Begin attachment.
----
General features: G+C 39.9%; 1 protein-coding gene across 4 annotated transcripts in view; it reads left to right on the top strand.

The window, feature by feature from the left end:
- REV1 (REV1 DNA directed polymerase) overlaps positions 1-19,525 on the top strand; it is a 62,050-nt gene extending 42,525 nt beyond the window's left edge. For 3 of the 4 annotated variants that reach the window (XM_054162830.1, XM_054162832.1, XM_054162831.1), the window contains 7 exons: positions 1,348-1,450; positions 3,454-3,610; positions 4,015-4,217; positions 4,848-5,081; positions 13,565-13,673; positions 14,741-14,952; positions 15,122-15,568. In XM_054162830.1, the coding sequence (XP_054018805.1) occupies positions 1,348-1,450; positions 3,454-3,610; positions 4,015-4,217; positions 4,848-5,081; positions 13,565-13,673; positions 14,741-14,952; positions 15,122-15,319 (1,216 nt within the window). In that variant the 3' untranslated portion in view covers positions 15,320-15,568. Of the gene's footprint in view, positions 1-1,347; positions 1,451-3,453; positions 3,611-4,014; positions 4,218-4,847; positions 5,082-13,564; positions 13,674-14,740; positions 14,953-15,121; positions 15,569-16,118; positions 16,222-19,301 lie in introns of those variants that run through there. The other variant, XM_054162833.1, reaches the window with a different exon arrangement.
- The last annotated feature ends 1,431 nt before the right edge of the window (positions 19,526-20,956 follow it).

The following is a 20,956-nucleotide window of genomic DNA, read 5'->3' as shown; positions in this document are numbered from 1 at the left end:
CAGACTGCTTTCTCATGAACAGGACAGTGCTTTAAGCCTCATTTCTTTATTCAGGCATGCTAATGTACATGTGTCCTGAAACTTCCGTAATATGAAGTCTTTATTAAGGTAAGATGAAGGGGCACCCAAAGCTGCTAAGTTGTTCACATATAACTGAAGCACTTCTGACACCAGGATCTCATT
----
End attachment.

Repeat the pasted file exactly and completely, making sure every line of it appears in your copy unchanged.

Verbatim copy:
General features: G+C 39.9%; 1 protein-coding gene across 4 annotated transcripts in view; it reads left to right on the top strand.

The window, feature by feature from the left end:
- REV1 (REV1 DNA directed polymerase) overlaps positions 1-19,525 on the top strand; it is a 62,050-nt gene extending 42,525 nt beyond the window's left edge. For 3 of the 4 annotated variants that reach the window (XM_054162830.1, XM_054162832.1, XM_054162831.1), the window contains 7 exons: positions 1,348-1,450; positions 3,454-3,610; positions 4,015-4,217; positions 4,848-5,081; positions 13,565-13,673; positions 14,741-14,952; positions 15,122-15,568. In XM_054162830.1, the coding sequence (XP_054018805.1) occupies positions 1,348-1,450; positions 3,454-3,610; positions 4,015-4,217; positions 4,848-5,081; positions 13,565-13,673; positions 14,741-14,952; positions 15,122-15,319 (1,216 nt within the window). In that variant the 3' untranslated portion in view covers positions 15,320-15,568. Of the gene's footprint in view, positions 1-1,347; positions 1,451-3,453; positions 3,611-4,014; positions 4,218-4,847; positions 5,082-13,564; positions 13,674-14,740; positions 14,953-15,121; positions 15,569-16,118; positions 16,222-19,301 lie in introns of those variants that run through there. The other variant, XM_054162833.1, reaches the window with a different exon arrangement.
- The last annotated feature ends 1,431 nt before the right edge of the window (positions 19,526-20,956 follow it).

The following is a 20,956-nucleotide window of genomic DNA, read 5'->3' as shown; positions in this document are numbered from 1 at the left end:
CAGACTGCTTTCTCATGAACAGGACAGTGCTTTAAGCCTCATTTCTTTATTCAGGCATGCTAATGTACATGTGTCCTGAAACTTCCGTAATATGAAGTCTTTATTAAGGTAAGATGAAGGGGCACCCAAAGCTGCTAAGTTGTTCACATATAACTGAAGCACTTCTGACACCAGGATCTCATT